While Fargo-Moorhead area colleges have canceled classes, University of Minnesota students will have to skip them to help out with the flood expected to hit the region later this week.
At least forty students from the University’s Morris campus have headed north to fill and place sandbags, and a number of Twin Cities students are planning to do so as soon as their class schedules allow.
First-year student Michelle Schultz , who is from Fargo, said she expects to head home sometime on Thursday to help sandbag before the river crests. If it weren’t for class, she’d already be helping out at home, she said.
“I hate being in Minneapolis watching my city needing help and I can’t be there,” she said.
English junior Joe Herman’s family lost its house in the 1997 floods, and now their home is being threatened again. They moved into another house on the river, Herman said, and though their yard is full of water, the house is being kept “relatively dry.”
He said about half of his Delta Kappa Epsilon fraternity plan to head to Fargo Saturday morning, he said. Though only four are from the Fargo area, he said many of his fraternity brothers want to help out too.
“I wish I could be there, doing more,” he said, but Saturday’s the earliest he can leave. “I’ve been through this before and I don’t want to lose another house.”
But at least one University student is obligated to miss class and help out. Political science junior Mike Kelleher was on a class break Monday morning when he got a phone call from his U.S. Coast Guard Reserve chief saying he should be prepared to go north to help.
His chief called him again a couple hours later to let him know that he and others from his unit were being called right away to the Red River Valley.
“I just started grabbing stuff out of my closet, typing e-mails to all my professors,” he said. He found his professors were understanding about a previous Coast Guard obligation, he said, and he expects to be able to make up the work he’s missing when he returns.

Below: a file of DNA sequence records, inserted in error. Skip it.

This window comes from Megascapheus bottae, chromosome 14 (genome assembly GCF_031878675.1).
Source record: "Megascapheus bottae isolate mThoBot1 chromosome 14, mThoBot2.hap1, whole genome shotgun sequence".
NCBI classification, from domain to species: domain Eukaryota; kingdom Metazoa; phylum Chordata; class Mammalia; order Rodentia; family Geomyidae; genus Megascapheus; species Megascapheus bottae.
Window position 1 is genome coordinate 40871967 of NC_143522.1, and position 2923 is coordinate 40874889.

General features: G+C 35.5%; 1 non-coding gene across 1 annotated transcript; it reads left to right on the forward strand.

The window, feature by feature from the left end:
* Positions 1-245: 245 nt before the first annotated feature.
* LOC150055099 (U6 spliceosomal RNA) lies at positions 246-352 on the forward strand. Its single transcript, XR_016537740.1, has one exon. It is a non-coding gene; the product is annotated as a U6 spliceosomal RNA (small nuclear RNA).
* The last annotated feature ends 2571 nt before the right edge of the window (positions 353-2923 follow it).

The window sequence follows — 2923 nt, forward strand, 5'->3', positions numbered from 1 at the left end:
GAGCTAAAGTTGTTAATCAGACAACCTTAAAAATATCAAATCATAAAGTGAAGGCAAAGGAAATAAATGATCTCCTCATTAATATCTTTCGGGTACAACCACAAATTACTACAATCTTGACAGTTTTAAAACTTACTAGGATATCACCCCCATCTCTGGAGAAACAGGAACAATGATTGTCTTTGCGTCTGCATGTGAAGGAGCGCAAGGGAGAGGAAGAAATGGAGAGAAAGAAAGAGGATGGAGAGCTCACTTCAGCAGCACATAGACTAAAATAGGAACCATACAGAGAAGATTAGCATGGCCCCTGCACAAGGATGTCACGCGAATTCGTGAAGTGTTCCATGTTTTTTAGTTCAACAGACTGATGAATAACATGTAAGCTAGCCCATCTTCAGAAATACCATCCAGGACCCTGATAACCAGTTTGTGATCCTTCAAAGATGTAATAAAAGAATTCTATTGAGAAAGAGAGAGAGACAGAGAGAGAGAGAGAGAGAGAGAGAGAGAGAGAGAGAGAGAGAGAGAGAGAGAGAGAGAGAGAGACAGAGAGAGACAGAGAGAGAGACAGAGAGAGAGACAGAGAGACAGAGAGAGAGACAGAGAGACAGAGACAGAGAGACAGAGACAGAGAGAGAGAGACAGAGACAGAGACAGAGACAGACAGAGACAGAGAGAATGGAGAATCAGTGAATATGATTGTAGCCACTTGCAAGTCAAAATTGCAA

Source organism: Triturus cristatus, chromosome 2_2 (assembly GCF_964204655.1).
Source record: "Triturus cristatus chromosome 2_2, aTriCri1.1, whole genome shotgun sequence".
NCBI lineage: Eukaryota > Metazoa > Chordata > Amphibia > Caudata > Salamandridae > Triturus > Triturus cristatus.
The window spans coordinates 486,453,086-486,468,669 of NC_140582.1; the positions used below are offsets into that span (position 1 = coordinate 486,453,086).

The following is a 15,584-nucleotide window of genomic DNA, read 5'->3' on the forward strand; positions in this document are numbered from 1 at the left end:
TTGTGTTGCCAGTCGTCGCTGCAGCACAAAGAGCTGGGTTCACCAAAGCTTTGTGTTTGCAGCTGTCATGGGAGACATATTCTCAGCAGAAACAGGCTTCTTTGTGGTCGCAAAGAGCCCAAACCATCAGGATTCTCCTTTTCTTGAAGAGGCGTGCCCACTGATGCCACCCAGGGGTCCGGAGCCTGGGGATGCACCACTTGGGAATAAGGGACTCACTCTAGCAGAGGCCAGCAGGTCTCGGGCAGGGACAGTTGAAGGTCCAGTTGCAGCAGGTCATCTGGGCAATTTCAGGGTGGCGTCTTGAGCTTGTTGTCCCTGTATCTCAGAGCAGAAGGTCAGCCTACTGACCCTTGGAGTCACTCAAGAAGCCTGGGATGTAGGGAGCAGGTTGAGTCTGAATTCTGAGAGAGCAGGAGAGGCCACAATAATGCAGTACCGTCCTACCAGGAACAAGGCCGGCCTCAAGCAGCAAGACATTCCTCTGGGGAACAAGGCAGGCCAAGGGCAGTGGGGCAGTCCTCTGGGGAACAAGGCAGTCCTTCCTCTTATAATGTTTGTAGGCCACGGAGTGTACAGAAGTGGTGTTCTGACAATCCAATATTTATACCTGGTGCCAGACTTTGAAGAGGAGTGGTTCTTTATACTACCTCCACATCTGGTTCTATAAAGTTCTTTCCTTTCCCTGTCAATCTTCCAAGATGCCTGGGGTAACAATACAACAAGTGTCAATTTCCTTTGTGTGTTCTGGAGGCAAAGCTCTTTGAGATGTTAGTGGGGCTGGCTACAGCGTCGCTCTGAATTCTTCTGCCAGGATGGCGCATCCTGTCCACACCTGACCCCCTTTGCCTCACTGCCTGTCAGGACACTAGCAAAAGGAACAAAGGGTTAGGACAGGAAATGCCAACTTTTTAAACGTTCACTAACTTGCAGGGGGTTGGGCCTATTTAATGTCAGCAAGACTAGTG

Kelleher said he expects to be gone between two and four weeks. His orders right now go until April 3, he said, but could be shortened or extended.
He and seven other reservists from his unit deployed to Fergus Falls last night and traveled this morning to Fargo, where they’ve been on standby so far.
When the flood hits, though, he said he and his colleagues will use special shallow-water boats to help remove people, animals and things from places made inaccessible by the water, or to secure debris that could cause damage.
He said he’s heard from others who helped out during the 1997 flooding that basically, “you’re just there to help whoever needs it.”
And that’s what about 40 University of Minnesota-Morris students are doing.
Though a Fox9 .com news report that stated the Morris campus had canceled classes was incorrect, students are taking time out to help sandbag in Breckenridge , Minn., and Fargo .
The confusion apparently arose after the Office of Student Activities issued a call for students interested in volunteering.
Carol McCannon , a student activities program adviser, said about 20 students, including the women’s volleyball team, went to Breckenridge Monday to help fill sandbags. The volleyball team is trying to recruit a student in the area, she said, which is part of the reason the team wanted to help out there.
Other students contacted the office saying they wanted to help out in Fargo, so Morris sent another 20 students to the Fargodome Tuesday. There, volunteers are sent to unload, place or fill sandbags depending on what’s most urgently needed, McCannon said.
She said she doesn’t know if Morris will be sending more students in the coming days, and noted that Concordia College , North Dakota State University and Minnesota State University-Moorhead have all canceled classes so student volunteers could help out.
The need for sandbags is big, she said — it’s risen from an originally estimated 1.2 million bags to 3 million.
As for the Morris volunteers, McCannon said “It’s hard for people to just walk away from classes … so the 40 kids that are going from here, that’s a big sacrifice from them.”
It’s hard work, too, said University alumnus Greg Tehven . Working with Students Today Leaders Forever — the national nonprofit he helped found — Tehven helped organize about 800 college and high school students from the Fargo-Moorhead area last weekend, he said.
He helped fill sandbags and build dikes for the past couple days before returning to Minneapolis today, and said he’ll be organizing flood volunteers this week and after the river crests.
“It’s very hard work, it’s very taxing on the body … but it’s kind of a special feeling, where you feel as if people are coming together to help each other out,” Tehven said. “They’re just getting after it and getting it done.”